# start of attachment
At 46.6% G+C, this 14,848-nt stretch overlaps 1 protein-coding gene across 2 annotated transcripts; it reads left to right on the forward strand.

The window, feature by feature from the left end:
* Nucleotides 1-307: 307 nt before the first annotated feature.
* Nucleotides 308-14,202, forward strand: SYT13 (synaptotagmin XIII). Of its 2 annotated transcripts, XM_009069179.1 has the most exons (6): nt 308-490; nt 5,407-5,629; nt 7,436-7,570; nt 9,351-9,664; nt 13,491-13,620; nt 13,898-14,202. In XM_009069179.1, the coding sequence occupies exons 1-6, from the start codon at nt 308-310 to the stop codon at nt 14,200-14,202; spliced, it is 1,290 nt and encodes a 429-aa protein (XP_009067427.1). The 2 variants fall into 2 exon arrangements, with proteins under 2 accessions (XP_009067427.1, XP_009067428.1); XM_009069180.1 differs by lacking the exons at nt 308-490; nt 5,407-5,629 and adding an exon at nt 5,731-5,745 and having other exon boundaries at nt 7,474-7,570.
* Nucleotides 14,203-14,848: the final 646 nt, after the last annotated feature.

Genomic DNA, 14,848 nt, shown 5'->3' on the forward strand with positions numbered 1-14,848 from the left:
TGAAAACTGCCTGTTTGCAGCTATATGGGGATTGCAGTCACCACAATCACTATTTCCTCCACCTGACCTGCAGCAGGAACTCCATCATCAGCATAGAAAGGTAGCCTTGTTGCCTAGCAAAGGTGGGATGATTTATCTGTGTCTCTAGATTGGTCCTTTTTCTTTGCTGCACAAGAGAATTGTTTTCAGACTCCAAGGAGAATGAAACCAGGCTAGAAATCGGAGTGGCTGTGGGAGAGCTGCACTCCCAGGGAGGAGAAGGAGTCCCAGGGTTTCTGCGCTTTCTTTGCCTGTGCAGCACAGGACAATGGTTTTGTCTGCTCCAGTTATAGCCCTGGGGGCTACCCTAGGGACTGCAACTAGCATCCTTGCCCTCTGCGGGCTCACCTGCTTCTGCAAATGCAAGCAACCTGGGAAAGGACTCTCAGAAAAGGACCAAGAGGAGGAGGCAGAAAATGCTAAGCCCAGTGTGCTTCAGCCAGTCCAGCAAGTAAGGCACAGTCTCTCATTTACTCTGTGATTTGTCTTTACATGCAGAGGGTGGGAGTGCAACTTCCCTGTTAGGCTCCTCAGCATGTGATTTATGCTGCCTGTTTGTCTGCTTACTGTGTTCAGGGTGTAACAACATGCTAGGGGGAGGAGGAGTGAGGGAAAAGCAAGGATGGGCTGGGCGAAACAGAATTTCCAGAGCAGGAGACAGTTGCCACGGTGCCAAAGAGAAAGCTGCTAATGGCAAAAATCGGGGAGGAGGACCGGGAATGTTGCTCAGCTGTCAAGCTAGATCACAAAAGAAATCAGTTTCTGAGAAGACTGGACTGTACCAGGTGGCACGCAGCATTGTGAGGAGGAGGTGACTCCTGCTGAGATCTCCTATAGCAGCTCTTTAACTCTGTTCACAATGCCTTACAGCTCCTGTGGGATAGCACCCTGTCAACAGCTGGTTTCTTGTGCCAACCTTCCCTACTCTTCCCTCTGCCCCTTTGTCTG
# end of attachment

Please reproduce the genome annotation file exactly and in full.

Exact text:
At 46.6% G+C, this 14,848-nt stretch overlaps 1 protein-coding gene across 2 annotated transcripts; it reads left to right on the forward strand.

The window, feature by feature from the left end:
* Nucleotides 1-307: 307 nt before the first annotated feature.
* Nucleotides 308-14,202, forward strand: SYT13 (synaptotagmin XIII). Of its 2 annotated transcripts, XM_009069179.1 has the most exons (6): nt 308-490; nt 5,407-5,629; nt 7,436-7,570; nt 9,351-9,664; nt 13,491-13,620; nt 13,898-14,202. In XM_009069179.1, the coding sequence occupies exons 1-6, from the start codon at nt 308-310 to the stop codon at nt 14,200-14,202; spliced, it is 1,290 nt and encodes a 429-aa protein (XP_009067427.1). The 2 variants fall into 2 exon arrangements, with proteins under 2 accessions (XP_009067427.1, XP_009067428.1); XM_009069180.1 differs by lacking the exons at nt 308-490; nt 5,407-5,629 and adding an exon at nt 5,731-5,745 and having other exon boundaries at nt 7,474-7,570.
* Nucleotides 14,203-14,848: the final 646 nt, after the last annotated feature.

Genomic DNA, 14,848 nt, shown 5'->3' on the forward strand with positions numbered 1-14,848 from the left:
TGAAAACTGCCTGTTTGCAGCTATATGGGGATTGCAGTCACCACAATCACTATTTCCTCCACCTGACCTGCAGCAGGAACTCCATCATCAGCATAGAAAGGTAGCCTTGTTGCCTAGCAAAGGTGGGATGATTTATCTGTGTCTCTAGATTGGTCCTTTTTCTTTGCTGCACAAGAGAATTGTTTTCAGACTCCAAGGAGAATGAAACCAGGCTAGAAATCGGAGTGGCTGTGGGAGAGCTGCACTCCCAGGGAGGAGAAGGAGTCCCAGGGTTTCTGCGCTTTCTTTGCCTGTGCAGCACAGGACAATGGTTTTGTCTGCTCCAGTTATAGCCCTGGGGGCTACCCTAGGGACTGCAACTAGCATCCTTGCCCTCTGCGGGCTCACCTGCTTCTGCAAATGCAAGCAACCTGGGAAAGGACTCTCAGAAAAGGACCAAGAGGAGGAGGCAGAAAATGCTAAGCCCAGTGTGCTTCAGCCAGTCCAGCAAGTAAGGCACAGTCTCTCATTTACTCTGTGATTTGTCTTTACATGCAGAGGGTGGGAGTGCAACTTCCCTGTTAGGCTCCTCAGCATGTGATTTATGCTGCCTGTTTGTCTGCTTACTGTGTTCAGGGTGTAACAACATGCTAGGGGGAGGAGGAGTGAGGGAAAAGCAAGGATGGGCTGGGCGAAACAGAATTTCCAGAGCAGGAGACAGTTGCCACGGTGCCAAAGAGAAAGCTGCTAATGGCAAAAATCGGGGAGGAGGACCGGGAATGTTGCTCAGCTGTCAAGCTAGATCACAAAAGAAATCAGTTTCTGAGAAGACTGGACTGTACCAGGTGGCACGCAGCATTGTGAGGAGGAGGTGACTCCTGCTGAGATCTCCTATAGCAGCTCTTTAACTCTGTTCACAATGCCTTACAGCTCCTGTGGGATAGCACCCTGTCAACAGCTGGTTTCTTGTGCCAACCTTCCCTACTCTTCCCTCTGCCCCTTTGTCTG